The downfall of mpox

New York City Health Commissioner Ashwin Vasan at the Health Department's offices in Long Island City, Queens, during a 2022 interview with Gay City News.
New York City Health Commissioner Ashwin Vasan at the Health Department’s offices in Long Island City, Queens, during a 2022 interview with Gay City News.
Matt Tracy

It was the height of spring last year when mpox, formerly known as monkeypox, broke out among men who have sex with men — first in Europe and then all over the world. The outbreak coincided with a resurgence of planned trips and social gatherings after two years of COVID-related restrictions.

LGBTQ activists, public health advocates, and government leaders collaborated to establish a vaccination campaign coupled with targeted education to inform people about prevention and the risks of mpox. New York City opened sexual health clinics in some of the most impacted neighborhoods in multiple boroughs while local advocates prodded the federal government for more doses of the JYNNEOS vaccine.

The early days of the vaccination campaign were very messy. The rollout was hampered by limited supply of doses, equity issues, and technological glitches that prevented users from being able to sign up for the vaccine online. Eventually, the federal government cut through bureaucratic red tape and ramped up vaccine supply, while the city cleaned up its dysfunctional vaccine registration site and opened vaccination sites in the outer boroughs. At the same time, supply was stretched even further when federal officials improvised by directing health departments to inject the doses intradermally, which calls for using a fraction of a dose between layers of skin.

By the beginning of August, however, the virus had peaked in New York City — and after many months, it has now largely faded.

“We are certainly out of the worst of this, and as of January 9, we’re actually at zero cases per day compared to more than 70 per day during the peak of the outbreak,” New York City Health Commissioner Ashwin Vasan said during an interview with Gay City News on January 19. “Can we definitively say that it’s over? No, I don’t think we can say that. But the worst of this is over.”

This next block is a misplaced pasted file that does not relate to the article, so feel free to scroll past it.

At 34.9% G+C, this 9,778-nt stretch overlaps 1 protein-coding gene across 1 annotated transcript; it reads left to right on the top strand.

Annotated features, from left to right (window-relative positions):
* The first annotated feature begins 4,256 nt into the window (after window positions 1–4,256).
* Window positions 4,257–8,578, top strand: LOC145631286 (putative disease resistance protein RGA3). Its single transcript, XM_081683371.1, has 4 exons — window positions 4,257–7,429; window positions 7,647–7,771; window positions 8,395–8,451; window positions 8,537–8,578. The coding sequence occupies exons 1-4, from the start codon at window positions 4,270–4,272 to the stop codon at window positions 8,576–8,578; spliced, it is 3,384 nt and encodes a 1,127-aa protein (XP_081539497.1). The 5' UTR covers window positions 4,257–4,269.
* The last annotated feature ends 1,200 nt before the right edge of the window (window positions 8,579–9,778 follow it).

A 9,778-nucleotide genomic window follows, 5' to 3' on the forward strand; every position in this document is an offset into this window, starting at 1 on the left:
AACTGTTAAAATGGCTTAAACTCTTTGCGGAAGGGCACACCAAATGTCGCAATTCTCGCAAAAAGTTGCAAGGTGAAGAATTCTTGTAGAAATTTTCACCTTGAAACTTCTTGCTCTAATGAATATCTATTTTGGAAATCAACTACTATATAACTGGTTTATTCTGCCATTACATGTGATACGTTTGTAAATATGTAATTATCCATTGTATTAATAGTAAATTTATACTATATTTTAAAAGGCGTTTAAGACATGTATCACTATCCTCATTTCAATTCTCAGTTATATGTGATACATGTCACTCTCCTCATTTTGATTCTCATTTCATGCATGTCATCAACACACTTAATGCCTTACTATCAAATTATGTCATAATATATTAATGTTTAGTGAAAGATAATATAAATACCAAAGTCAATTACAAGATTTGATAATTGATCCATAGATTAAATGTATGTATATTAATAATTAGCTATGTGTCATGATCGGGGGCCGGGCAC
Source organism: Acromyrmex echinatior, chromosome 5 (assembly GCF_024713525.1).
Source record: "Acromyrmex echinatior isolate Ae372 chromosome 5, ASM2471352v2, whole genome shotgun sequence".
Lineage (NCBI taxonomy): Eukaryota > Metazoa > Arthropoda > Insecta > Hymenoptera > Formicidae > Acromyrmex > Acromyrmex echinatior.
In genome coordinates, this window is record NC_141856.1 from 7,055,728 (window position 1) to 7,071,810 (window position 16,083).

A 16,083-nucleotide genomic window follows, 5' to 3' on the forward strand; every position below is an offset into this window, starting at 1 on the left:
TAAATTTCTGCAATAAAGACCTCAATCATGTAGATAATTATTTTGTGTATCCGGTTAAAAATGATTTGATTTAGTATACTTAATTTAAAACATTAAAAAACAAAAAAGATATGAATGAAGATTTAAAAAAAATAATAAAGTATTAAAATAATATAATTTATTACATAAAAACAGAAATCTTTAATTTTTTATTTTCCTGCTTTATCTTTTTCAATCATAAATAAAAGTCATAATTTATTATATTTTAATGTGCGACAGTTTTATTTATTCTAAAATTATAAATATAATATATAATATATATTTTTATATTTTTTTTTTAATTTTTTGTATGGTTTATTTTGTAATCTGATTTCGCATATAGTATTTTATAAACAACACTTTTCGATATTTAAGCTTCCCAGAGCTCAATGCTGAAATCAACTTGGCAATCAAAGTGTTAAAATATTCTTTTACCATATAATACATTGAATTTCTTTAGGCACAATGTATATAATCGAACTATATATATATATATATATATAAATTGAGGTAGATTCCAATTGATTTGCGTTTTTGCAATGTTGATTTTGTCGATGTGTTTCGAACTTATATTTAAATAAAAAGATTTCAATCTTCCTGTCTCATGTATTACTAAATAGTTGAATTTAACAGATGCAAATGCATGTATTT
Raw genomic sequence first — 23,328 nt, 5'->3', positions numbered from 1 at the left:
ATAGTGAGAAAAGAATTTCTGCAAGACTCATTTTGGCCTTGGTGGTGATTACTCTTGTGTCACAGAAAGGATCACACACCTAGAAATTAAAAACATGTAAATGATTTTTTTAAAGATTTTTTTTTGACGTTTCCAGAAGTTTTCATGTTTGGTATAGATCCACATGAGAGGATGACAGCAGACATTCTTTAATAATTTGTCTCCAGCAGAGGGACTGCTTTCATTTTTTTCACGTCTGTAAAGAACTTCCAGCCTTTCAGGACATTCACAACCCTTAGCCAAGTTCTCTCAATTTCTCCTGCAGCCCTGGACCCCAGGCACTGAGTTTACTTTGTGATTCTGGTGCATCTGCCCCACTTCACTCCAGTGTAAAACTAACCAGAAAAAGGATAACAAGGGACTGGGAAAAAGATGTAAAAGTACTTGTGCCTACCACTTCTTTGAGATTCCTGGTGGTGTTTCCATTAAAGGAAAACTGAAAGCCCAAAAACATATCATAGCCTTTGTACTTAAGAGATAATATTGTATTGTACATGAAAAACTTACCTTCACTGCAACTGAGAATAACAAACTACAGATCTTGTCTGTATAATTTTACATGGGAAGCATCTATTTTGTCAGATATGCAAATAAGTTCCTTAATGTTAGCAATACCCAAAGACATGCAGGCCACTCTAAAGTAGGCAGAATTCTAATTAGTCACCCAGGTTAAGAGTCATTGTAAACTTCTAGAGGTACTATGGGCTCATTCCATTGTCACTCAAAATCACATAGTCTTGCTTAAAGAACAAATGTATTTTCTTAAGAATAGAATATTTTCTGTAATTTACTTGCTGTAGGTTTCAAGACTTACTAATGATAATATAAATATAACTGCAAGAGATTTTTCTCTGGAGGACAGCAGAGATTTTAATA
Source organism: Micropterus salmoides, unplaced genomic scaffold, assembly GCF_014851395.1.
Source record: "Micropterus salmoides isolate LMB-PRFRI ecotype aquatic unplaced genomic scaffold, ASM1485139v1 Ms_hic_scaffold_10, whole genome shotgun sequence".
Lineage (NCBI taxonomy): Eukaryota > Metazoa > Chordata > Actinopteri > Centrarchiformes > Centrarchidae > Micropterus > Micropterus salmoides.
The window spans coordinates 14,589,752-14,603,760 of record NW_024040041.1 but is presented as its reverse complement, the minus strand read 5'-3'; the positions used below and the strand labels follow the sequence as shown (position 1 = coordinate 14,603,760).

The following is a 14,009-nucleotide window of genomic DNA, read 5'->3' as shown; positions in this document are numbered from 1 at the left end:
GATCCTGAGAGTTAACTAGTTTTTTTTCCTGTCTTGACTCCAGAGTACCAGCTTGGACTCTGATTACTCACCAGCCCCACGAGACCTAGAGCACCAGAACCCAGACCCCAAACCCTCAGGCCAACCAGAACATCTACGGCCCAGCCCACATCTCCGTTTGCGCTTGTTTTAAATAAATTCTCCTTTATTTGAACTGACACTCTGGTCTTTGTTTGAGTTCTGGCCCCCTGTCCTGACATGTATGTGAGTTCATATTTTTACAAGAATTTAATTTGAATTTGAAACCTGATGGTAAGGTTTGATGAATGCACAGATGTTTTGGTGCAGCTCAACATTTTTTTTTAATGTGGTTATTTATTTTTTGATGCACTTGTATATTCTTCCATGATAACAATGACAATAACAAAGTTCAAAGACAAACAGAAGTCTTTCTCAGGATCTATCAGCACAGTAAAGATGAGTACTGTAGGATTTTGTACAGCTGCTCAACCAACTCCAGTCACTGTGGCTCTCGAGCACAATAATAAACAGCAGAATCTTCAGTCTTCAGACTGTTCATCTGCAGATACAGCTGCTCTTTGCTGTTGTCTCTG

Vasan credits the huge dip in cases to two key areas: advocacy and vaccine rollout. He commended the work of LGBTQ leaders and men who have sex with men who galvanized the community, drove behavior changes, and spread the word about resources, vaccines, and support.

“It’s important to remember that New York City was the first in country to launch extended post-exposure prophylaxis clinics in late June, and we did so knowing that vaccine supply was extremely constrained,” Vasan said. “But we did so knowing we couldn’t wait and we needed to drive the national strategy.”

Still, the vaccine rollout wasn’t as equitable as people hoped. There were complaints that too many of the doses were being allocated to white men, and Vasan pointed to “hidden data” indicating that lower rates of tests and vaccines among certain communities of color also meant that there were likely plenty of cases that went unreported.

The Health Department, Vasan said, responded with an equity strategy that focused on utilizing a network of community-based organizations and providers and using zip code restrictions, targeted referrals, and carve-outs for vaccination bookings in order to set aside doses for at-risk communities.